Cash for vaccines: conmen target care homes

Police have received over a hundred complaints from homes and OAPs

Over a hundred attempts at fraud have caused alarm amongst the elderly, as fraudsters seek to take advantage of the arrival of the covid vaccine. Minister of Home Affairs Miquel Sàmper explained this Thursday that the Catalan Police, the Mossos d'Esquadra, have detected that there are individuals who, posing as health authorities or producers of the vaccine, are calling the old people's homes and threatening the workers so that they make an urgent cash transfer in exchange for the doses. Although the Pfizer vaccine cannot be marketed privately, is free and can only be distributed by the Health Department, the Sàmper warned that this behaviour is not an isolated incident and has called on the population not to fall into the trap.

According to Sàmper, there could be a criminal organisation behind it and the modus  operandi is always the same: the swindlers call the care home from an international telephone number, often in the early hours of the morning when the director is not there, and warn the workers that there is a delivery of doses pending. They deliberately make the staff believe that a large amount of money has to be paid to guarantee arrival at the centres and, in order to gain credibility, they provide information about the centre as well as the management. In most cases they do not ask for more than 400 euros and require a bank transfer.

At this point, the scam has prospered in a center in Esplugues de Llobregat that has paid 400 euros as a token of the 3,000 euros that had been required of them. "They were told that they were calling from the Ministry of Health and that they had an urgent delivery of the vaccine and that they had to pay the remittance if they did not want to be sanctioned," Sàmper said. In the middle of the press conference, Sàmper informed that he had just been notified of another attempt to perpetrate a similar scam in a care home in the Horta-Guinardó district of Barcelona.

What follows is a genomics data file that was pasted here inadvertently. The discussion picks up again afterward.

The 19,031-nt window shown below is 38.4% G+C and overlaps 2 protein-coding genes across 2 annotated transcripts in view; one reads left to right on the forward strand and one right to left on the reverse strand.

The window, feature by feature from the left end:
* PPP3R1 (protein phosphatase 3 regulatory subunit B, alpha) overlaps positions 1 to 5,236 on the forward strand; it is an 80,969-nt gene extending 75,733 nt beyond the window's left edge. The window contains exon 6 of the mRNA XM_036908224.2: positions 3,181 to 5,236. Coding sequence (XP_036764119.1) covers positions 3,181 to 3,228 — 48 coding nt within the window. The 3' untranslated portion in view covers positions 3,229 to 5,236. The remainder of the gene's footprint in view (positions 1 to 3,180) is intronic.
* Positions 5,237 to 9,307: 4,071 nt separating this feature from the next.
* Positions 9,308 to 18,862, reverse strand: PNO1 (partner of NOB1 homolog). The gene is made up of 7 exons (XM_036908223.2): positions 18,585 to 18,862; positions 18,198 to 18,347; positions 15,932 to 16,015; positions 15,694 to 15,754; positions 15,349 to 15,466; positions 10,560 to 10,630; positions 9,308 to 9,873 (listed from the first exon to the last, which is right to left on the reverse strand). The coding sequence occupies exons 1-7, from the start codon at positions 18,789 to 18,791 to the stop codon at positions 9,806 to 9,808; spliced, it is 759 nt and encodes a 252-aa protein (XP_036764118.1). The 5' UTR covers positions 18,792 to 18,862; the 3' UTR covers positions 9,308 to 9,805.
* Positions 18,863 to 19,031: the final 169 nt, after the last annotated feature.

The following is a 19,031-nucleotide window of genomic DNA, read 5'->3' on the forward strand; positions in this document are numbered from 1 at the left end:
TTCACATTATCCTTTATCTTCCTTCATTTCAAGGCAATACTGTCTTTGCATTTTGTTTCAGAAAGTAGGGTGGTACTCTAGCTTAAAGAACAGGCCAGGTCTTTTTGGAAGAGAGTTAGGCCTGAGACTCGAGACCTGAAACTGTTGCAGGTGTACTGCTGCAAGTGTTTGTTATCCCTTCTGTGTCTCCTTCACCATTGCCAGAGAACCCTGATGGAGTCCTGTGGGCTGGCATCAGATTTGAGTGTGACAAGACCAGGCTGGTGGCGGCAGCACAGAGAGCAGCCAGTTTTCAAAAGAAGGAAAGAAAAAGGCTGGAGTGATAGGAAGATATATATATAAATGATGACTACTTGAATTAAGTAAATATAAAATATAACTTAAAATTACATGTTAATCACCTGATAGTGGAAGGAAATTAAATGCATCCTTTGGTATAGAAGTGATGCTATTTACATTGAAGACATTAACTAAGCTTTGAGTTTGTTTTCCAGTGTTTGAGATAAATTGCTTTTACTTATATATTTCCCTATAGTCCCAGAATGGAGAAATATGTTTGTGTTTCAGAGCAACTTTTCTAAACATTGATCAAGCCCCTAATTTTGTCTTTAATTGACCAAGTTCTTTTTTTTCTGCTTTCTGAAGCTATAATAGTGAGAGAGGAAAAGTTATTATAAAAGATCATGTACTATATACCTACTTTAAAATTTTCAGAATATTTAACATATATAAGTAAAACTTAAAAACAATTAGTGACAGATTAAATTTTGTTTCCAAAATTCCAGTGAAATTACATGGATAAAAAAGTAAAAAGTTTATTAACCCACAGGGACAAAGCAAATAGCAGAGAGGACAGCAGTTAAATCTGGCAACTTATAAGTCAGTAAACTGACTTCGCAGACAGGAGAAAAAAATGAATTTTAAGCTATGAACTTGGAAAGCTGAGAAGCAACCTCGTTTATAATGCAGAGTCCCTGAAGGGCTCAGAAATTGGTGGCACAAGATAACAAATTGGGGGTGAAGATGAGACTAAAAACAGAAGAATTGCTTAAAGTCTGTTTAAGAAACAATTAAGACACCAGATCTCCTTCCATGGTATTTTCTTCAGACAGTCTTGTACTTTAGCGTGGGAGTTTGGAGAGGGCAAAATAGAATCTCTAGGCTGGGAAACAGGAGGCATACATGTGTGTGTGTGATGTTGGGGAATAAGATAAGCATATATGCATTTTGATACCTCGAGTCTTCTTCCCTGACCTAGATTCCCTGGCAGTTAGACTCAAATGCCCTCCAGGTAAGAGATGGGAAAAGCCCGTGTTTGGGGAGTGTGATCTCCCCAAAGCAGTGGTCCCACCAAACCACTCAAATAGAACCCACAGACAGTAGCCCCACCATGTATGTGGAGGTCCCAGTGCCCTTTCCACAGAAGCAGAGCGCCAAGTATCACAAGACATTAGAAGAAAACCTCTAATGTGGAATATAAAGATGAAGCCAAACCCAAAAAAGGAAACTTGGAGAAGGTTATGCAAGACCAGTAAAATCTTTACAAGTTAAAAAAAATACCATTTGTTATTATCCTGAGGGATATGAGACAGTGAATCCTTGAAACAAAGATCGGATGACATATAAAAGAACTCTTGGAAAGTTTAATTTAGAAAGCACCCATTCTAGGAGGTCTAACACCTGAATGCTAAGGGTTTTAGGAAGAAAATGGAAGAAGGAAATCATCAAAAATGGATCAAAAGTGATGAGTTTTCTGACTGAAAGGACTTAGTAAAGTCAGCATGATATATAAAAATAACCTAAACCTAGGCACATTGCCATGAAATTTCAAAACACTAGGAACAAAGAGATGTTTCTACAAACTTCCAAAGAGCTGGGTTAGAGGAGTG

Call 112

The sub-inspector of Citizen Security, Sergi Martínez, has pointed out that fraudsters can accumulate "a lot of capital" if they call many victims. Martínez warned that there have also been attempts to scam senior citizens directly, who they call on the home phone to offer them the vaccine or to arrange a visit to inject them and ask for money. Chief Commissioner Juan Carlos Molinero explained that for now all forms of fraud use telephones, but he does not rule out that new types may appear.

"They take advantage of the fact that they are vulnerable and live alone to try to gain access to their homes, swindle them or commit robbery or theft with violence," said Martínez, who asked that no bank or personal information be given out and no payment made in the event of such a call. In the case of care homes, it is recommended that workers make the facts known to the centre's management and immediately call 112 or contact the Mossos or local police.

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